Proceeding With Caution

Ensuring new fisheries will be sustainable

Proceeding With Caution

Fish populations are highly sensitive and responsive to environmental conditions. Today, many parts of the ocean are changing quickly due to such factors as warming, acidification, and increased coastal development. As the ocean becomes warmer, scientists are finding that some species have started to move toward the poles, and deeper, in search of cooler water.1 Before long, this and other trends could lead to fundamental shifts in where fish live, threatening existing fisheries but creating opportunities for new ones in other geographic regions.

In the United States, new fisheries sometimes start before regional councils consider the potential consequences of increased activity. In these instances, fishermen are permitted to use new equipment, fish new waters, and catch new species—all without appropriate study of the potential impact on ocean ecosystems and the local economy and without the management measures needed to ensure sustainability. This approach can contribute to depleted fish populations, damaged habitat, and economic harm to fishermen and coastal communities. And with today’s changing ocean shifting the composition of ecosystems, the risks are greater than ever.

By proceeding with caution—proactively evaluating the potential effects of new fisheries—the regional councils can take steps to prevent overfishing and habitat damage and ensure that new fisheries can support fishermen and communities for the long term.

The solution

As part of the reauthorization of the Magnuson-Stevens Act, Congress should ensure that new fisheries will last by requiring managers to:

  • Gather and analyze the best available science before the development of new fisheries or the use of new gear.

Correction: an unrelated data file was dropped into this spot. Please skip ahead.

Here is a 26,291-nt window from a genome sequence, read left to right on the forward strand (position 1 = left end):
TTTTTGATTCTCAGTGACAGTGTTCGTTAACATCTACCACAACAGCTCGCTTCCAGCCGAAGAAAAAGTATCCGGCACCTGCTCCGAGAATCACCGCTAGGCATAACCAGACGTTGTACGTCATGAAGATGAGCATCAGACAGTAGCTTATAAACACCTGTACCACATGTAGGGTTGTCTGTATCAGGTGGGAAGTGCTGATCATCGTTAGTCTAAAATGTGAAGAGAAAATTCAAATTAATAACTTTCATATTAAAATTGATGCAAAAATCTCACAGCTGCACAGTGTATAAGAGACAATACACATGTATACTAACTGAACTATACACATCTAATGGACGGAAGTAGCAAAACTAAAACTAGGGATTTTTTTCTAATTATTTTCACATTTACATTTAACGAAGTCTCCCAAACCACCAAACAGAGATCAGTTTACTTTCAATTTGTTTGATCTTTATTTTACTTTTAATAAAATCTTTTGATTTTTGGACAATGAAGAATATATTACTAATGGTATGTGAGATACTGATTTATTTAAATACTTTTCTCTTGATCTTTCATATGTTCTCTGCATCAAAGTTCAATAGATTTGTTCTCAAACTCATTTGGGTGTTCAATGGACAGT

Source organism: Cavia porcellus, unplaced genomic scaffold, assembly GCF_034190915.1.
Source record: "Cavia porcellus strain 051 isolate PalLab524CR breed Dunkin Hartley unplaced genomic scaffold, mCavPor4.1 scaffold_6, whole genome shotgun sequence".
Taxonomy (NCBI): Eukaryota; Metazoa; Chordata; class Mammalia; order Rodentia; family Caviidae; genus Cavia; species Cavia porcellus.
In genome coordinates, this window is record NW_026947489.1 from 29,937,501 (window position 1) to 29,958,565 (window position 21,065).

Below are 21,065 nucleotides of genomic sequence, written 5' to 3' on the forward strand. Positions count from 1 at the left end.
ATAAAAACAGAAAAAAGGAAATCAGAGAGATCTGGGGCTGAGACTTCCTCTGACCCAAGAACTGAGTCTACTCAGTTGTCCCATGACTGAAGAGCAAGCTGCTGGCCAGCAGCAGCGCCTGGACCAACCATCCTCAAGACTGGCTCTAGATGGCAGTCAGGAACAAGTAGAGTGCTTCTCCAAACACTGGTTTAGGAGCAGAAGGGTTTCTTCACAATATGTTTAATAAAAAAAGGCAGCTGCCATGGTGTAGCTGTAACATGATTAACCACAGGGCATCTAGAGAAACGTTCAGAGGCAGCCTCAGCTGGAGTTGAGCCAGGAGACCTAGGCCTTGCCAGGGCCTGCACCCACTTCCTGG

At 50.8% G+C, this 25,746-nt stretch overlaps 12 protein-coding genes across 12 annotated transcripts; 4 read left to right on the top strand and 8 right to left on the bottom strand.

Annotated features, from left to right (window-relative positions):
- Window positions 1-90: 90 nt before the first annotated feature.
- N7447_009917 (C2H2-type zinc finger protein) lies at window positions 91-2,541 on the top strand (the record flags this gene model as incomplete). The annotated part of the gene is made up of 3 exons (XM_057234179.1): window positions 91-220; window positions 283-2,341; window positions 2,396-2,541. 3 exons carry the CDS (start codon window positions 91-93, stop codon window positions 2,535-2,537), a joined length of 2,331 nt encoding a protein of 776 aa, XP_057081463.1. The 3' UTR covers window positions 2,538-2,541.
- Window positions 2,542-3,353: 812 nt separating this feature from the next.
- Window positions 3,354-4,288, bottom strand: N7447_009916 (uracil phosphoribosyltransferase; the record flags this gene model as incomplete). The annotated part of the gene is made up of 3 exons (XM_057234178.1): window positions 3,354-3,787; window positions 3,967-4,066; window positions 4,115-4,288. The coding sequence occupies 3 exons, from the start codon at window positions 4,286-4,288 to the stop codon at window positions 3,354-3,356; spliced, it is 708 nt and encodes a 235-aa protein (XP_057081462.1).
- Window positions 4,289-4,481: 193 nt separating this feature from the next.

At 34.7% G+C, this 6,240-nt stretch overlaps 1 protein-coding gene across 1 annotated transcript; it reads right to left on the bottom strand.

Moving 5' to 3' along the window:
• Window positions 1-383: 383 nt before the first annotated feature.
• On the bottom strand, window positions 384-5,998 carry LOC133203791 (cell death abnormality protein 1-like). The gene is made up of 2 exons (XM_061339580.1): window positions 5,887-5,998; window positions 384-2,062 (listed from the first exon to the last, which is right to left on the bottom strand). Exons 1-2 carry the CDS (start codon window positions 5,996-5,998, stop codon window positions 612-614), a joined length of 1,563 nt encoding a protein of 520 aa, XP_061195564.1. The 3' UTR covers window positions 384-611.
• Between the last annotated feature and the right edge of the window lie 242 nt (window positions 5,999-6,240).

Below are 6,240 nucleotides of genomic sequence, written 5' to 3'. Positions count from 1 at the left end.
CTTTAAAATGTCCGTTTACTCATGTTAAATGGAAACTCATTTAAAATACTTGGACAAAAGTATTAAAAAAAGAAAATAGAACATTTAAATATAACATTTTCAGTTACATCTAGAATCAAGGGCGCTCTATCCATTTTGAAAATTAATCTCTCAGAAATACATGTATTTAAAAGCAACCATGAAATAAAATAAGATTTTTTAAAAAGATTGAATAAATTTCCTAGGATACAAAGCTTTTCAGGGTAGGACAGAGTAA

• Put management measures in place for new fisheries to protect regional ecosystems and guarantee sustainable fishing.

Proceeding with caution: A closer look

The sustainability of the fishing industry, coastal communities, and fish populations can be safeguarded by using the best available science to evaluate new fisheries and determine necessary management measures. Before approving new fisheries, managers must be aware of the status of the specific fish population to be targeted, its role in the food web, its reproductive capacity, and other biological, ecological, social, and economic factors.

Looking to the past offers cautionary tales in which fishing was allowed to develop without precaution. On the West Coast, fishing of rockfish increased significantly, first by foreign fishermen in the 1970s, then by American fishermen in the 1980s and 1990s. Although the Pacific Fishery Management Council put a management plan in place in 1982, it allowed too much fishing without fully considering the species’ biology or how long it could take the species to recover. As a result, rockfish along the coast became severely overfished, and in 2000, NOAA Fisheries declared the West Coast groundfish fishery a disaster. The council developed rebuilding plans, some of which spanned many decades.2